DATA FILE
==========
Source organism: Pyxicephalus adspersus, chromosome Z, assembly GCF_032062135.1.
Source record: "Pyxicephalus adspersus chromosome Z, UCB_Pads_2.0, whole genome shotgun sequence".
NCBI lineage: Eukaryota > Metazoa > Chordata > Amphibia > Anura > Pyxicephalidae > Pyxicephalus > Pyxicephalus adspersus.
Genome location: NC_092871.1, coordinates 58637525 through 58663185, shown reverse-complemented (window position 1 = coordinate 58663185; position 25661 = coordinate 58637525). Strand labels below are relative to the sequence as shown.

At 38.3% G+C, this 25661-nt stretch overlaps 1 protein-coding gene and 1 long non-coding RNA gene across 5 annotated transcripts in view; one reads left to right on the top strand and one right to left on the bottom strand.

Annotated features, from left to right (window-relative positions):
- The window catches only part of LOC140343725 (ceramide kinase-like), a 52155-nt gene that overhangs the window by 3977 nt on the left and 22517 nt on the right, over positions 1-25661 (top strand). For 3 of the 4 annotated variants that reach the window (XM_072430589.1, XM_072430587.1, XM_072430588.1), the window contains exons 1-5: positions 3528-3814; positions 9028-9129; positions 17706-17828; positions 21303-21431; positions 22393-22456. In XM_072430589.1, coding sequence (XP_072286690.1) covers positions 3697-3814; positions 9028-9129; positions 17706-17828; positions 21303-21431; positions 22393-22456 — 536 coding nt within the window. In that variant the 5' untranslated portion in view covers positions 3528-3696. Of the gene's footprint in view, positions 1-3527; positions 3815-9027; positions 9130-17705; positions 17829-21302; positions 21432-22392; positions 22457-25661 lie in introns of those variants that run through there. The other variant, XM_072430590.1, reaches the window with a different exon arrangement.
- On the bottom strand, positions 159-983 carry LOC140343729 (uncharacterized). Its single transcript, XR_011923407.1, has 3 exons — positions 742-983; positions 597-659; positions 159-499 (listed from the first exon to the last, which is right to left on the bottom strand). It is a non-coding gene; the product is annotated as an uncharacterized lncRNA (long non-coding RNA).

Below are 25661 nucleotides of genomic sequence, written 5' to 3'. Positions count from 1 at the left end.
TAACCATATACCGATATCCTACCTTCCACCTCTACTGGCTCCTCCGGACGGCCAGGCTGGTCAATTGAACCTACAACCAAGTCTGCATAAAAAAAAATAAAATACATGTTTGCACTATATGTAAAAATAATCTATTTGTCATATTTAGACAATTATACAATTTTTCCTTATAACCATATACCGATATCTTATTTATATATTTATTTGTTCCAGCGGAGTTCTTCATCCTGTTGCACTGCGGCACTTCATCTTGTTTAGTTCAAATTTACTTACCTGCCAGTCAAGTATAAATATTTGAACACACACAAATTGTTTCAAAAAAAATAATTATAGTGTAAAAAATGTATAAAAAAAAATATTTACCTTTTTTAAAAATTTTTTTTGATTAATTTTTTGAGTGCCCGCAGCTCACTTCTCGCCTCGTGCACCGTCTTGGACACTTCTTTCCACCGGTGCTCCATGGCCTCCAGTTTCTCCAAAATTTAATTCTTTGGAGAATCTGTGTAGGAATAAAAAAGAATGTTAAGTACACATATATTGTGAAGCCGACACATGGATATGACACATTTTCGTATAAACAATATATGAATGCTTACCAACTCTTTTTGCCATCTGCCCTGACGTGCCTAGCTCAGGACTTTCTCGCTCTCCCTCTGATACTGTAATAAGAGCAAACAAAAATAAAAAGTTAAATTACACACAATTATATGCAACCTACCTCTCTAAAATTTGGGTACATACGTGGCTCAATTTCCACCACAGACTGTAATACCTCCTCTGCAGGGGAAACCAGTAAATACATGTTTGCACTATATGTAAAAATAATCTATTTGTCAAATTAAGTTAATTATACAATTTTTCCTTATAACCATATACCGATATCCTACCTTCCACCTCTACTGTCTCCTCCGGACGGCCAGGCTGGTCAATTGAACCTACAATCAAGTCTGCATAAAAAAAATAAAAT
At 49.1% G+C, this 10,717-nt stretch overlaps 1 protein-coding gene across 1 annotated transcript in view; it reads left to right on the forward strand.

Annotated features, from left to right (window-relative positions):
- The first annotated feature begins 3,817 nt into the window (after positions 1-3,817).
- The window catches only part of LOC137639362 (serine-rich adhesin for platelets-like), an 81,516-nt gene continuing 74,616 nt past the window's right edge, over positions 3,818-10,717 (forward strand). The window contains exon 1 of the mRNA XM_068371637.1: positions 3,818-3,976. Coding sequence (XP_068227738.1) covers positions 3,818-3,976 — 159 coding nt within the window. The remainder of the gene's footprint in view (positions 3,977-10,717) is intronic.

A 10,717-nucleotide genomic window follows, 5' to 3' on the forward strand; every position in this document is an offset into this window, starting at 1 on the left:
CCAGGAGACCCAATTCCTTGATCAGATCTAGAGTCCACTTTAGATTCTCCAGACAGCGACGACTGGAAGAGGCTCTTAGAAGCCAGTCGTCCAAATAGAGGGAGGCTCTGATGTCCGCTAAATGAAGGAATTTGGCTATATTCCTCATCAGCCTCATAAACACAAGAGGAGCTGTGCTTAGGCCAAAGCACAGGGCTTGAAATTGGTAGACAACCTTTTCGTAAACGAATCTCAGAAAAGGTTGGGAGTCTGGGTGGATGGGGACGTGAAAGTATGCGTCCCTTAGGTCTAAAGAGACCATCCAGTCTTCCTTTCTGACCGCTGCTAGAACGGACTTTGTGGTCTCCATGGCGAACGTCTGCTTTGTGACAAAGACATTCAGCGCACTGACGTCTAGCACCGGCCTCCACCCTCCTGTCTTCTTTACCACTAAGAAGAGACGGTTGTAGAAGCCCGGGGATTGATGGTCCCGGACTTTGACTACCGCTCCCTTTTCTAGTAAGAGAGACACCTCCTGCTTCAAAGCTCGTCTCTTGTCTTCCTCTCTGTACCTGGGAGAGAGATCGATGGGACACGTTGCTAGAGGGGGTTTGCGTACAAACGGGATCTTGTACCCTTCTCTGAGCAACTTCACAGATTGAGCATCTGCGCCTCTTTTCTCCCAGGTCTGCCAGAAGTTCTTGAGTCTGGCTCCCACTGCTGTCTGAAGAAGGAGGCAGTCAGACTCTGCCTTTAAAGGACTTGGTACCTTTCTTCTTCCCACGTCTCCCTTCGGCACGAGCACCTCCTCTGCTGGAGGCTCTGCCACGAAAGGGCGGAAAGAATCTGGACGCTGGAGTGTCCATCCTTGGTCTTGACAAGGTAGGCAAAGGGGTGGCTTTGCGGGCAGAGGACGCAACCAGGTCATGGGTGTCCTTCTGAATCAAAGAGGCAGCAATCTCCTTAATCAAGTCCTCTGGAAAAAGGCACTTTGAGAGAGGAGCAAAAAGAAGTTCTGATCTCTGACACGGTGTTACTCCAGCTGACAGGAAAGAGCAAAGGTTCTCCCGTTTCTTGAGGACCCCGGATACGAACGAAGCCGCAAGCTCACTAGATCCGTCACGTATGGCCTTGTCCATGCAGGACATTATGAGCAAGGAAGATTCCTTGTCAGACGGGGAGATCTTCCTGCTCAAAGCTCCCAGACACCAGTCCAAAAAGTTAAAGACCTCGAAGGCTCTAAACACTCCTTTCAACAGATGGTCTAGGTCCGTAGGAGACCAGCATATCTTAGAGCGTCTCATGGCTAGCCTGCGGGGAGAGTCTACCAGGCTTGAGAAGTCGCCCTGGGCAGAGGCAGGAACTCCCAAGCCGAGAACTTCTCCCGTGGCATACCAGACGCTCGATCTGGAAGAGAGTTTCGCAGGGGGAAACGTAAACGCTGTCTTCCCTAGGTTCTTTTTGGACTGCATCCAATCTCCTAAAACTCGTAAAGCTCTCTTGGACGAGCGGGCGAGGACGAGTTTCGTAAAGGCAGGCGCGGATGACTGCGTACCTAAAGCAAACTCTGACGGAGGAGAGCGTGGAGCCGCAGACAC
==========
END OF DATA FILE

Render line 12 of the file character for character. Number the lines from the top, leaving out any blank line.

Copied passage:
Annotated features, from left to right (window-relative positions):